Vasily Fedosenko/Reuters
Cossacks stand guard at the Crimean parliament building during a meeting in Simferopol, Ukraine today. The parliament voted to join Russia on Thursday and its Moscow-backed government set a referendum within 10 days on the decision in a dramatic escalation of the crisis over the Ukrainian Black Sea peninsula.

Does Putin really want Crimea within Russia? Maybe not.

The Crimean parliament declared its intention to become Russian territory, and will hold a referendum soon. But the Kremlin may have more to gain if Crimea remains within Ukraine.

Just two days after Vladimir Putin insisted that Russia wasn't looking to annex the Russian-majority territory of Crimea, the script appears to have changed radically.

The Russian-engineered Crimean parliament voted today to move forward a referendum on greater autonomy from Kiev. But instead of just calling for wider local powers, the new poll, to be held on March 16, will ask the question "Are you in favor of Crimea becoming a constituent territory of the Russian Federation?"

The parliamentarians seem confident of a "yes" vote – they "unanimously" passed a resolution announcing Crimea's intention to join Russia, and declared the Ukrainian forces still in Crimean territory to be an "occupation force" who must leave or surrender.

Analysts say it's inconceivable that such a decision could have been taken without a green light from Moscow. The Russian parliament is already preparing to pass a new law as early as next week that would "simplify procedures" for an outside territory to join the Russian Federation, according to the official ITAR-Tass agency.

Some experts suggest that Mr. Putin, offended by talk in the West that likens him to Saddam Hussein and even Adolf Hitler, has decided to raise the political stakes. But they also suggest that the Kremlin may just want to demonstrate to Ukraine and the West that it commands the Crimean people's loyalty, and is unlikely to actually take the potentially world-shaking step of incorporating the little territory into Russia.

"Just because they ask to join Russia, doesn't mean Putin has to agree. He's keeping his options open," says Sergei Strokan, foreign affairs columnist for the Moscow daily Kommersant. "It's a signal. Putin isn't being inconsistent. What he said still applies, he just wants a bargaining chip in what's getting to be a very tough game."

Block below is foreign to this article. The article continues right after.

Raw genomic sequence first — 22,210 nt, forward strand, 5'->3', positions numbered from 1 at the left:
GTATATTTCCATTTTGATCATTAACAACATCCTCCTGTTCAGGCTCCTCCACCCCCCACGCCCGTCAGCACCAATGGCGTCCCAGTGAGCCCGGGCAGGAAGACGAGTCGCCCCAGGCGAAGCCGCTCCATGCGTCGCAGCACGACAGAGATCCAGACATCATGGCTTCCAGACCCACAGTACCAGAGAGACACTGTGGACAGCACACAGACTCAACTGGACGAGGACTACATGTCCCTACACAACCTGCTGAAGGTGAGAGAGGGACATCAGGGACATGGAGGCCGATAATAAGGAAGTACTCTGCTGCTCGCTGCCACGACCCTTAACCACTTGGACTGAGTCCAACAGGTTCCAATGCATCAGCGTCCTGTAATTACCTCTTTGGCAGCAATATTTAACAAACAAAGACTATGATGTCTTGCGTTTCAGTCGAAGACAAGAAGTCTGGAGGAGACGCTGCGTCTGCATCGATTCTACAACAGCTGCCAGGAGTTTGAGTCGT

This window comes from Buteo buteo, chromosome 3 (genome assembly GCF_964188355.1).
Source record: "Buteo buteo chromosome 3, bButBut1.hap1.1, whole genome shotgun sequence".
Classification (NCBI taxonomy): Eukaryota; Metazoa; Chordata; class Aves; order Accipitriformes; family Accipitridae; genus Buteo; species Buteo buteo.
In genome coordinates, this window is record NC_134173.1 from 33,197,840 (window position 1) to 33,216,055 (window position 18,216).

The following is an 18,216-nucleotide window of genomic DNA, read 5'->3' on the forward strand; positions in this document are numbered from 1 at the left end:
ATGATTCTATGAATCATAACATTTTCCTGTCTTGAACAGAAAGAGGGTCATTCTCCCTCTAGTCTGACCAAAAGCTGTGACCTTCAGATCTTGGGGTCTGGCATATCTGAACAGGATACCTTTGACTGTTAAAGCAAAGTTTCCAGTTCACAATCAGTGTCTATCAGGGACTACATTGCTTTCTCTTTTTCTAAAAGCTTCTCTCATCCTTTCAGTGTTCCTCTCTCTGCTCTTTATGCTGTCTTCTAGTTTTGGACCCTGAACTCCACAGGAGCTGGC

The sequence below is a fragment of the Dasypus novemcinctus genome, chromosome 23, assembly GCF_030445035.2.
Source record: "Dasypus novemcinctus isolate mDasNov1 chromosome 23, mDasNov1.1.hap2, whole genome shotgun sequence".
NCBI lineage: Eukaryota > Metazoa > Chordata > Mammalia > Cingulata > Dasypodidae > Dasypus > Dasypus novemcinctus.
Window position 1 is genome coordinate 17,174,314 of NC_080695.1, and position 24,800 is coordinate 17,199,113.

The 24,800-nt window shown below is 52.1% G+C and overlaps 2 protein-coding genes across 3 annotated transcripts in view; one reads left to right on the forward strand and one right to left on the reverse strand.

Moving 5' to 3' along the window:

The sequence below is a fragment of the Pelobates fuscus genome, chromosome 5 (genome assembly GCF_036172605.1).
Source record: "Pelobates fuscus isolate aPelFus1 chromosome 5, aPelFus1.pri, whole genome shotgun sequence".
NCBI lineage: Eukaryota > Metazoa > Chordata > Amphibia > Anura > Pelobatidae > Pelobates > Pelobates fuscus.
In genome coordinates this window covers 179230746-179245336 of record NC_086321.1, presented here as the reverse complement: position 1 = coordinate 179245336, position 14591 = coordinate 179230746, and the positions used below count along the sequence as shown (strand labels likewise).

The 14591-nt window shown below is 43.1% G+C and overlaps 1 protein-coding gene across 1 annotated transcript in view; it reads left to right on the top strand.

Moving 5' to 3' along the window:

Mr. Strokan says Crimea would best serve Russian interests by remaining nominally within Ukraine while being under de facto Russian control. Perpetually thorny issues like the status of Russia's Black Sea Fleet, based in Sevastopol, could be greatly simplified for Moscow if they fell under the authority of a local pro-Russian government in Crimea.

Pro-Kremlin analysts in Moscow blamed the new authorities in Kiev for aggravating the situation by denouncing the recent Russian-orchestrated change of power in Crimea as a "coup" and threatening to arrest the region's secessionist leaders.

"The Kiev leaders brought this on themselves by showing absolute intolerance for the wishes of the Crimean people, calling the government 'usurpers,' and so on," says Konstantin Zatulin, director of the Kremlin-funded Institute of the Commonwealth of Independent States in Moscow. "Of course that radicalized the situation. The people in Crimea decided to talk frankly, calling a spade a spade."

The move comes at a moment when tensions had seemed to be abating. In an interview with the Associated Press on Wednesday, interim Ukrainian Prime Minister Arseniy Yatsenyuk insisted that "Crimea will remain in Ukraine," but also pronounced the new government willing to renegotiate the terms of its autonomy. He told the EU Thursday that the Crimean referendum is illegal, and that Russian troops on the peninsula should "pull back to their barracks."

But Putin, who recently presided over the successful Sochi Winter Games, may have been shocked by the outpouring of condemnation in the West over what he regards as a limited "police action" in a zone of traditional Russian interest.

"I think Putin is truly offended by the threats of sanctions, and people talking about him as if he were some dictator," says Fyodor Lukyanov, editor of Russia in Global Affairs, a leading Moscow-based foreign policy journal. "Putin's angry at what he perceives as Western unwillingness to even listen to his arguments. So, he's reacting to that."

One possible way out is suggested by the Crimean parliament's resolution. Deputies voted to include a second question on the referendum, asking whether Crimea should "return to its 1992 Constitution." That charter, written amid the turmoil following the collapse of the Soviet Union, declared Crimea to be an independent state within Ukraine. It was rescinded after threats from Kiev, and replaced with one that defined Crimea as an autonomous republic with some local powers but subordinate to Ukraine's central government.

"Putin's idea probably hasn't changed," says Strokan. "Joining Crimea to Russia would be nothing but trouble, and the Kremlin knows it. On the other hand, a Russian-controlled Crimea inside Ukraine, will be an endless source of leverage for Moscow over Kiev. So why give that up?"

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